Is fist bumping students a no no?

My name is Tom Clarke, and I am a Computer Science & ICT teacher at a school in Leicestershire.

It’s 8.23am. I’m walking up to the Science block with my board pen in hand. I’m making my way to my tutor room, getting ready to start the day.

On my way I bump into 2 girls from my Computer Science class. They’re not in my form, but I see them for around 3 hours a week in Computer Science. One of the girls has special educational needs and requires constant motivation during my lessons.

They both drop their bags to the ground and put both fists out. Am I about to be ambushed? 

One of them shouts with a big smile on her face: “it’s my G!”. 

I have never experienced this before, nor have I ever seen any other teacher doing this with a student. My Head of Department is standing right next to me. Other staff are walking around the area. If I respond with a fist bump, am I going to be judged? Will my colleagues think I’m unprofessional? Will they think I’m a bit odd, and that I don’t take my job seriously?

I can’t leave these two girls hanging. Are they mocking me, or is this a genuine sign of respect? Is this their version of a handshake? How bad will they, and I, feel if I don’t reciprocate?

I had to make a split second decision. I took the plunge and returned the fist bump. I even added a little explosion for dramatic effect.

The girls acted as if Christmas had come early. Now, every morning without fail, the girls wait for their routine fist bump from Mr Clarke. I even got a phone call from a parent thanking me for having this interaction with their child. They told me it made their day at school better and put a smile on their face. As I was relatively new to the school and the profession, the feeling of a student going home and telling their parents about the effect I had on their day motivated me like nothing else to have a positive relationship with every student in my care.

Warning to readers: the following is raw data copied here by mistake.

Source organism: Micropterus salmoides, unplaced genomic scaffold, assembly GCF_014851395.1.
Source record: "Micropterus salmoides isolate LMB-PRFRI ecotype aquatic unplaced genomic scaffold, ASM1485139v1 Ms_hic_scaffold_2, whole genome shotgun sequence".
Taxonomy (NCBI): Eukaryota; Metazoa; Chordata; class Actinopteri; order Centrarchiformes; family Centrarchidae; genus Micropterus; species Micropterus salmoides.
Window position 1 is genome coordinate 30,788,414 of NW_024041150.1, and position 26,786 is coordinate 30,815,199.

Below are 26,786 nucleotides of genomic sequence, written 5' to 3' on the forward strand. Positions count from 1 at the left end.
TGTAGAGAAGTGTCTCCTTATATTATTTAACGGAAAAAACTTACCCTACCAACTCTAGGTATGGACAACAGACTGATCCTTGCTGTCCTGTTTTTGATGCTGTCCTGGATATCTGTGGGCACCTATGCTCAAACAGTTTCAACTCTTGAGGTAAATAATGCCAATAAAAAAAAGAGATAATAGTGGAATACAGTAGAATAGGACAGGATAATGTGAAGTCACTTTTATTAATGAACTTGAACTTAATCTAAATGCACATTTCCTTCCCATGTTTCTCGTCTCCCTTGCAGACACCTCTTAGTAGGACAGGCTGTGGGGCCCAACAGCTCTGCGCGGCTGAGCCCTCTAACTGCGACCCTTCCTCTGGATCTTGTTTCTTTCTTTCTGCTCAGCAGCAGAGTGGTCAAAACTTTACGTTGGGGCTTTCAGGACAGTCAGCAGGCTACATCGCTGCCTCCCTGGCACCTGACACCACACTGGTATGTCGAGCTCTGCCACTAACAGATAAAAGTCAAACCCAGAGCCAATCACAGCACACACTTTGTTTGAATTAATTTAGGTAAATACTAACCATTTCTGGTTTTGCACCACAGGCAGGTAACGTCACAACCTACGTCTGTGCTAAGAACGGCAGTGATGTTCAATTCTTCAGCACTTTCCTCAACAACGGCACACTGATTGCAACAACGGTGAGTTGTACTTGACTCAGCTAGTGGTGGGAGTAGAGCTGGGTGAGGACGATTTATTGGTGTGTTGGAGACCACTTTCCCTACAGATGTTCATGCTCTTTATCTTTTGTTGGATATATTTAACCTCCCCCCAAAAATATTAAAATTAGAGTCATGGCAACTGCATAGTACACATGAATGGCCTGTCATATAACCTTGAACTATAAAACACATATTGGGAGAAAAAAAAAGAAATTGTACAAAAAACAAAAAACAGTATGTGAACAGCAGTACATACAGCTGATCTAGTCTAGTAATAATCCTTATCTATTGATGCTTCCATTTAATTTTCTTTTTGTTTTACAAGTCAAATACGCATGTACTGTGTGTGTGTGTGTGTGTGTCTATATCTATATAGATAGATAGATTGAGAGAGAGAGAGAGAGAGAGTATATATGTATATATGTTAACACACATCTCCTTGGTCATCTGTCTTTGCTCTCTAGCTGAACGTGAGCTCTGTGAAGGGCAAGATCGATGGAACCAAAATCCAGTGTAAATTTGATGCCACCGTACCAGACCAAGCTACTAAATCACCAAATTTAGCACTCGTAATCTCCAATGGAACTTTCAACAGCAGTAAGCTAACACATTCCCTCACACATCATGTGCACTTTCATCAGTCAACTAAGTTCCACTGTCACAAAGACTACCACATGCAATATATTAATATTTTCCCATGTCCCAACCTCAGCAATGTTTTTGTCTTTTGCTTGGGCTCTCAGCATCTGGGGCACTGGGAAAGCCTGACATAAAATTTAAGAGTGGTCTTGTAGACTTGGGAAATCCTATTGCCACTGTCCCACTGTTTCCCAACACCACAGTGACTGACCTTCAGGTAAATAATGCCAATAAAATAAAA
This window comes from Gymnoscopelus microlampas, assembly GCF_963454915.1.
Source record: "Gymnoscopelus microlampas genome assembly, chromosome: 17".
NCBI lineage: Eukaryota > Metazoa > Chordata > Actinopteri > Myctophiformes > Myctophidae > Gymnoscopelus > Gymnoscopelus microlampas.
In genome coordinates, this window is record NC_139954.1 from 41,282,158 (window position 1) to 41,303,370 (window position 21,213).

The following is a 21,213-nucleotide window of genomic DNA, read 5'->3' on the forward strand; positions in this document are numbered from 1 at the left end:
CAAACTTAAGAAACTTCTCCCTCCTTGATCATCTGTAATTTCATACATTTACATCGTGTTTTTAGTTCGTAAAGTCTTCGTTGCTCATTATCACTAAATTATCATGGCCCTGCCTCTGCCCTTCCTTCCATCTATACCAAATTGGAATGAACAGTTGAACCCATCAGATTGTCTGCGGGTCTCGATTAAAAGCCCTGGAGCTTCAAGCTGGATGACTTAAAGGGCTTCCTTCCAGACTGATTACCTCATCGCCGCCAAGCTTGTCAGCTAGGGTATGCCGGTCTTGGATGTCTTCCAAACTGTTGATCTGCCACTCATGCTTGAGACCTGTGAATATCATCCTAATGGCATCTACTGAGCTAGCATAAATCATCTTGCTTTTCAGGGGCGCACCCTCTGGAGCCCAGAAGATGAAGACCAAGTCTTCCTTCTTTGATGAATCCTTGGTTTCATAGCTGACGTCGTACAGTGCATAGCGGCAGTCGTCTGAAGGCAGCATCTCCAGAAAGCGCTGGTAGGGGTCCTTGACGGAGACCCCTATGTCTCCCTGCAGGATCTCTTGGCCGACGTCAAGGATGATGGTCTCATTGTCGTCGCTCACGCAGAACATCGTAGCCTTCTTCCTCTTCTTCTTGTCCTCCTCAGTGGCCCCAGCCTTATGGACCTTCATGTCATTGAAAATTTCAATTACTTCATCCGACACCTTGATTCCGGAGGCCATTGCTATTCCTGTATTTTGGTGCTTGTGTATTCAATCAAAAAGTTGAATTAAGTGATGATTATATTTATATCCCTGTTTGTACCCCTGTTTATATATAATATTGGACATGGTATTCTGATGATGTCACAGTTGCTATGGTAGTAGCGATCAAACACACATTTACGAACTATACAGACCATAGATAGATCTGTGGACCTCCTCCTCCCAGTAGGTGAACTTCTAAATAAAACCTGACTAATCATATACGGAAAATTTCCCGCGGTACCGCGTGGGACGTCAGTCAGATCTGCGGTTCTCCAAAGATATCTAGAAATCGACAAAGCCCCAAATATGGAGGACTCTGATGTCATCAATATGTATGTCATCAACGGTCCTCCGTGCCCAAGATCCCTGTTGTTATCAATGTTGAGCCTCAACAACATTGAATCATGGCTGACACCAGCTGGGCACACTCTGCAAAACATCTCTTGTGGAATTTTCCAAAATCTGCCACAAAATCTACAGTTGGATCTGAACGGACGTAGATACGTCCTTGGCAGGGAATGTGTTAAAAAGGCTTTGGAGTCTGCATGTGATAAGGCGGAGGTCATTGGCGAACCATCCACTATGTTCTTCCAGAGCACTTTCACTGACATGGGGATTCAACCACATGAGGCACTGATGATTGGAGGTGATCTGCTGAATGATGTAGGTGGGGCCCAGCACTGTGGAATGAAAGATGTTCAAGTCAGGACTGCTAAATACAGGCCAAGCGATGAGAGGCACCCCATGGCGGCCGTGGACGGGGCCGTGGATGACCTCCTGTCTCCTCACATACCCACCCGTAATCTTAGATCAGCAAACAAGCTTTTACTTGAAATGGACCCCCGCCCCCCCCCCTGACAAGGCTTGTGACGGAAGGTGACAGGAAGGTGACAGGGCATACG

But, I still had this overriding feeling that it wasn’t right. I just didn’t feel professional doing it. I felt like I was compromising a lot of my ‘qualified’ principles, so I asked colleagues in the school, and received a mixed response. Some said they would only do it if the student instigated it initially, and some would not do it at all in fear of touching a student, which puts you in a vulnerable position in terms of safeguarding. 

Nevertheless, I continued to do it. I could not walk away from a fist bump with the feeling I’d rejected a student and let them down. But still, this nagging feeling was there. Now more students are asking for fist bumps from me – the word has got around quickly.

It’s 3.35pm. I’m getting in my car to go home, and I’m still grappling with the dilemma. 

4.47pm, I finally get home from work. I’ve got my Twitter page (@MrTClarke – shameless plug) and decided to ask Edutwitter. I was not actually expecting many responses to this at all. I have my notifications turned off, so any mentions or interactions from tweeters to me do not come through to my phone.

9.57pm. Before going to bed I open Twitter on my phone to a mass of notifications. My tweet is the hot topic of the day.

Teachers from across the globe are sharing their opinions and experiences on fist bumping with students. Again, a mixed response:

“Fist bump away. The moment we reject a fist bump is the same moment we reject the student.”

“Handshakes are more professional – it shows respect and is more professional than a fist bump.”

“You are not their friend. The relationship needs to stay professional.”

From my experience, a fist bump shows that you are willing to be friendly with a student in your care. I agree, it’s not about being friends, but we can still be friendly. I could not bear the thought of rejecting a student who wanted to share that with me. It has helped me to build respect and really strong relationships with these students.

I recently read a line from an education book that said: “if you want to build relationships with students, you have to be willing to go down to their level. Remember, they are children. They are not mature or mentally capable of coming up to your level.” This really hit home, and now I do not refuse any fist bumps with students who ask for it. I am glad that I can be that person for my students. The fist bumping teacher. 

It’s not for everyone, but it is for me, and it certainly makes my job more fun. I just don’t like it when a student ‘cabbages’ me… but let’s leave that for another article.

About the author

Tom ClarkeComputer Science and ICT teacher in Leicestershire. NQT. Ex-Marketing Guru. LCFC fan.

Leave a Reply

Your email address will not be published. Required fields are marked *

This site uses Akismet to reduce spam. Learn how your comment data is processed.